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SA committed to infrastructure developments for economic reform

Global economic growth is expected to rebound to 5.5% in 2021 before moderating slightly to 4.2% in 2022, spurred on by the expected rollout of COVID‐19 vaccines and other additional policy measures.

This is according to the remarks made by finance minister Tito Mboweni while delivering the 2021 Budget Speech in Parliament on Wednesday.

Mboweni further stated that sub‐Saharan Africa is forecast to grow by 3.2%. In this context, the South African economy is expected to rebound by 3.3% this year, following a 7.2% contraction in 2020, and average 1.9% in the outer two years.  

In terms of the progress on economic reform, he said: “…we are making meaningful progress in the implementation of our structural economic reforms. Our structural weaknesses limit the rate at which our economy can grow. Our structural reform agenda, as articulated in the Economic Reconstruction and Recovery Plan, is aimed at removing these brakes on growth.  

“We will not rest until we have fundamentally altered the structure of this economy by lowering barriers to entry, broadening ownership patterns, raising productivity and lowering the cost of doing business.”

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Infrastructure interventions

According to the finance minister, government has committed to a R791.2 billion in infrastructure investment drive. “We are already partnering with the private sector and other players to rollout infrastructure through initiatives such as the blended finance Infrastructure Fund. However, all these efforts to expand infrastructure will be wasted if the end user does not pay a cost‐reflective tariff for usage,” he said.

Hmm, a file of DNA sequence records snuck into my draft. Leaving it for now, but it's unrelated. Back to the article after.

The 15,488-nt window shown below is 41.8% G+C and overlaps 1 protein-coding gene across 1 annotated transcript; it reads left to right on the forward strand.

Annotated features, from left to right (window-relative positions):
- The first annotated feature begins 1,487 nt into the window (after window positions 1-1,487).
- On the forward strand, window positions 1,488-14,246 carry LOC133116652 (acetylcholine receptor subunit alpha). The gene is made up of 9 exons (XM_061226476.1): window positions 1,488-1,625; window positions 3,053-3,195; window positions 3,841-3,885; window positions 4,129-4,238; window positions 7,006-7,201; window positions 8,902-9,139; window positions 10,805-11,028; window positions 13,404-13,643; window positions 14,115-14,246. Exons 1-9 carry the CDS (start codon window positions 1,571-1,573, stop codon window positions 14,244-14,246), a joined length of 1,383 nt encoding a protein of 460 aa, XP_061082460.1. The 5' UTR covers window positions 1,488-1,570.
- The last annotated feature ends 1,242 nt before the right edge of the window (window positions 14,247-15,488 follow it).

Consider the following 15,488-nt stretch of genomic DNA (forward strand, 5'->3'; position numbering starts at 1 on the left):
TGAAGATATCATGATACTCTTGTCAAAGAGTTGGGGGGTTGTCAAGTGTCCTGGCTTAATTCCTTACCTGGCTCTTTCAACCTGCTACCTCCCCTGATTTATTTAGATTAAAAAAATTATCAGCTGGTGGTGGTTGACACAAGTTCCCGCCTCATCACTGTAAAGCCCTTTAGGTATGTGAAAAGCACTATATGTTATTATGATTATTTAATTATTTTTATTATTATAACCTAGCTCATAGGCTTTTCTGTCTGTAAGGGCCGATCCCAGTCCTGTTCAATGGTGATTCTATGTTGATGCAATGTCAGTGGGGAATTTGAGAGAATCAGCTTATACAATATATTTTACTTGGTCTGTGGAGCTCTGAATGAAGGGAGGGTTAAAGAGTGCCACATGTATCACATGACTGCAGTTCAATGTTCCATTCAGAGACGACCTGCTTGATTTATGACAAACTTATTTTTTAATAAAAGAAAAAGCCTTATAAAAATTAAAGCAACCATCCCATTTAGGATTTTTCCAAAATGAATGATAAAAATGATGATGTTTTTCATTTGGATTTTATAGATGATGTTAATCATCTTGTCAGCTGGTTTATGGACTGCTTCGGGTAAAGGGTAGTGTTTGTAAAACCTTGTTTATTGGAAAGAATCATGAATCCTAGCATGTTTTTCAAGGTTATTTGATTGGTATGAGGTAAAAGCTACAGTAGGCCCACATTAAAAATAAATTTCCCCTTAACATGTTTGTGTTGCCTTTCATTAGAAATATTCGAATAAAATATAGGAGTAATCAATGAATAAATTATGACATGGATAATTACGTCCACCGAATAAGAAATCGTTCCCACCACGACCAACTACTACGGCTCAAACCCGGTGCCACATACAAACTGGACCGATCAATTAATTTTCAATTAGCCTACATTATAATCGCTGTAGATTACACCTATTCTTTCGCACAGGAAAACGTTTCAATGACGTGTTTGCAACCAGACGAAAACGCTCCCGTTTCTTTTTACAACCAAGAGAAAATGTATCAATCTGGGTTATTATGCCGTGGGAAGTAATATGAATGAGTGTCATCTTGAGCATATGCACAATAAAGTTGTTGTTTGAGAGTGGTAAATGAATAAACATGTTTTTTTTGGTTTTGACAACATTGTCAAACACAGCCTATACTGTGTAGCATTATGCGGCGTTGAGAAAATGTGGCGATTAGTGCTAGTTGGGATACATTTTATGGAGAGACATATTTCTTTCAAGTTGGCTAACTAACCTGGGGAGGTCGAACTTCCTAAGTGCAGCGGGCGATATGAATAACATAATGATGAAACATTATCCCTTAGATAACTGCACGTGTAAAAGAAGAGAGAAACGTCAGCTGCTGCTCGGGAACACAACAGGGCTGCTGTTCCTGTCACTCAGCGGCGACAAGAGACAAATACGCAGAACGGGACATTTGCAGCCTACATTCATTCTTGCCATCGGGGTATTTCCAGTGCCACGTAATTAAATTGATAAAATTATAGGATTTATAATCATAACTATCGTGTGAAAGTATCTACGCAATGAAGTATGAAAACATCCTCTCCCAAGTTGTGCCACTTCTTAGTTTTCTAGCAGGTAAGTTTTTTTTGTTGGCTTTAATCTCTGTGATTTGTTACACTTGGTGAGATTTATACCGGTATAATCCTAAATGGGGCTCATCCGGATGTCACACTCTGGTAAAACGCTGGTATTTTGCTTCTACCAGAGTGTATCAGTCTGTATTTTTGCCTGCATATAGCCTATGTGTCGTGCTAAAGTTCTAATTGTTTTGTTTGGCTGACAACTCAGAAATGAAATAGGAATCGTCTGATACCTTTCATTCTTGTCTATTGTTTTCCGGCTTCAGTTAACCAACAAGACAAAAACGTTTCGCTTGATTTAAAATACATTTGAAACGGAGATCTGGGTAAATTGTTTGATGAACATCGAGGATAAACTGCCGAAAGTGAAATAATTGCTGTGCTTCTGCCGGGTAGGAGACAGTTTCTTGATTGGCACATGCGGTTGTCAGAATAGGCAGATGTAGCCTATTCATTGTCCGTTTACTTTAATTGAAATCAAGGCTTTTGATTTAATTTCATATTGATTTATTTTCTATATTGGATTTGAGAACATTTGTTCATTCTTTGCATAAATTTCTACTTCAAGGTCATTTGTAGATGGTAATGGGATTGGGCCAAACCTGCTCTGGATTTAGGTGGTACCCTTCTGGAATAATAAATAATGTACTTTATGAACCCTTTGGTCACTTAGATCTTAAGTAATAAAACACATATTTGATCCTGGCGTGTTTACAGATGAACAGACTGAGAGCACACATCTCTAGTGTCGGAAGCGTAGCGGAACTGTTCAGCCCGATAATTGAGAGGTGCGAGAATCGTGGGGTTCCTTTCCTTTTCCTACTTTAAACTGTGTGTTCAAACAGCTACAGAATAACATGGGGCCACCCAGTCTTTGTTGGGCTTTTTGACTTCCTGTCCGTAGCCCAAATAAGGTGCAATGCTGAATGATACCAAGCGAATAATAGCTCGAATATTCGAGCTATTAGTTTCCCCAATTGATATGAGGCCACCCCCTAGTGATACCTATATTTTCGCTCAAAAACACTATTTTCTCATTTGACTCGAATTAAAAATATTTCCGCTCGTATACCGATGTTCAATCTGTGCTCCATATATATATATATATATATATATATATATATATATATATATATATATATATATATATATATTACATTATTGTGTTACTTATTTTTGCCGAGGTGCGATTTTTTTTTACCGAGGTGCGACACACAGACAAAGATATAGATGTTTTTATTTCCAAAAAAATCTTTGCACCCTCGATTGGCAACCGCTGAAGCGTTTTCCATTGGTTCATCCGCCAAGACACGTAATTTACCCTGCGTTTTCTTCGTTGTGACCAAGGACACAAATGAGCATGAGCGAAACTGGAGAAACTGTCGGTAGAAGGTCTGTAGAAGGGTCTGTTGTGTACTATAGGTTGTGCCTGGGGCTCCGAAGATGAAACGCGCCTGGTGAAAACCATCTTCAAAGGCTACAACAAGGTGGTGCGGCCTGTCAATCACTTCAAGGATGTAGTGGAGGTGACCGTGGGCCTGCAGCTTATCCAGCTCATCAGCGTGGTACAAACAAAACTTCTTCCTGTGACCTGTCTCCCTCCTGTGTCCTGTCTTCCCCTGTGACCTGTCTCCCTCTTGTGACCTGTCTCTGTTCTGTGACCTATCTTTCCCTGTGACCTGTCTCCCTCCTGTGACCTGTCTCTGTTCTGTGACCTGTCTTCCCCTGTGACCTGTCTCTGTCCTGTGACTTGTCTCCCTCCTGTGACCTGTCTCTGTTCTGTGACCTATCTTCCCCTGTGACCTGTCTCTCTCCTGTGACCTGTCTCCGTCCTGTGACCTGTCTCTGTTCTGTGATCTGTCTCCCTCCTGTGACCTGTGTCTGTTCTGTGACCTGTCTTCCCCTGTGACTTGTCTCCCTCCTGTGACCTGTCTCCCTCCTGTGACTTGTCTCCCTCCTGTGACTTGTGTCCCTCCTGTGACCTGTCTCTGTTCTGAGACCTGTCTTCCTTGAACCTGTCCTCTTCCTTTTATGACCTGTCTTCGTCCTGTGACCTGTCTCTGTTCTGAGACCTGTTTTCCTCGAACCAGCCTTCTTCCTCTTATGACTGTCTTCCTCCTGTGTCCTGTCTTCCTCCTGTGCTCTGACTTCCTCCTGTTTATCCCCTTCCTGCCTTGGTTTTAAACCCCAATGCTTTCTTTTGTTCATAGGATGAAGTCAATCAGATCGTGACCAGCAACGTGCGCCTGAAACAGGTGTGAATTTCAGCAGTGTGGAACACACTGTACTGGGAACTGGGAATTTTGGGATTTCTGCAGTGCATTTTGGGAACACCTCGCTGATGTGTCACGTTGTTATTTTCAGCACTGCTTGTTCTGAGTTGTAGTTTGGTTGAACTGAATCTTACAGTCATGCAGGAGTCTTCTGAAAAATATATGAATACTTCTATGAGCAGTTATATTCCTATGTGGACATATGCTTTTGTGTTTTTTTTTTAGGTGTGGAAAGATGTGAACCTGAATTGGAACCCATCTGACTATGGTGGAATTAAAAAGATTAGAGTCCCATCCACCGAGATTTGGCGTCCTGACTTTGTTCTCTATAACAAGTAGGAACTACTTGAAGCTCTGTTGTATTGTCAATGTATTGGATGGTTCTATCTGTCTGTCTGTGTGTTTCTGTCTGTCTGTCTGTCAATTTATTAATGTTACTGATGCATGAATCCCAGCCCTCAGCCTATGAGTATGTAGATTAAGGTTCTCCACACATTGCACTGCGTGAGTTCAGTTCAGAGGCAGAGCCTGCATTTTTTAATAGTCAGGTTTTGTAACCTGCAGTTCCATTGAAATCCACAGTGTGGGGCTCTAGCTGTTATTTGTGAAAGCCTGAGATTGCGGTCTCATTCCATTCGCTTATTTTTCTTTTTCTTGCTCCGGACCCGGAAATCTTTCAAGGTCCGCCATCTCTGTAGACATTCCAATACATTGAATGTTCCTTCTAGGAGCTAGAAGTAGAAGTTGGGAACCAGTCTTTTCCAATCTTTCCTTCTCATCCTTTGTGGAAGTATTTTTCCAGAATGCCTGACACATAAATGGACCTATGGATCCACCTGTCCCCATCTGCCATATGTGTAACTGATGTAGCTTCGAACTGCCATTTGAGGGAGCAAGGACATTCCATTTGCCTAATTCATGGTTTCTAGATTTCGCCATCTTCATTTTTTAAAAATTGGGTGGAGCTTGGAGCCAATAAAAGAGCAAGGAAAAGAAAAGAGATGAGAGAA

Mboweni also said the National Treasury continues to work with industry bodies to promote South Africa as a financial hub for Africa. From 1 March 2021, companies with a primary listing offshore, including dual‐listings, will be aligned to current foreign direct investment rules, which the South African Reserve Bank will oversee.  

In order to improve access to African markets, the country’s six busiest border posts will be upgraded and expanded, the minister stated, adding that “these will be significant infrastructure interventions using the PPP [public-private partnership] model.”

Read the full speech.

Babalwa Bungane
Babalwa Bungane is the content producer for ESI Africa - Clarion Events Africa. Babalwa has been writing for the publication for over five years. She also contributes to sister publications; Smart Energy International and Power Engineering International. Babalwa is a social media enthusiast.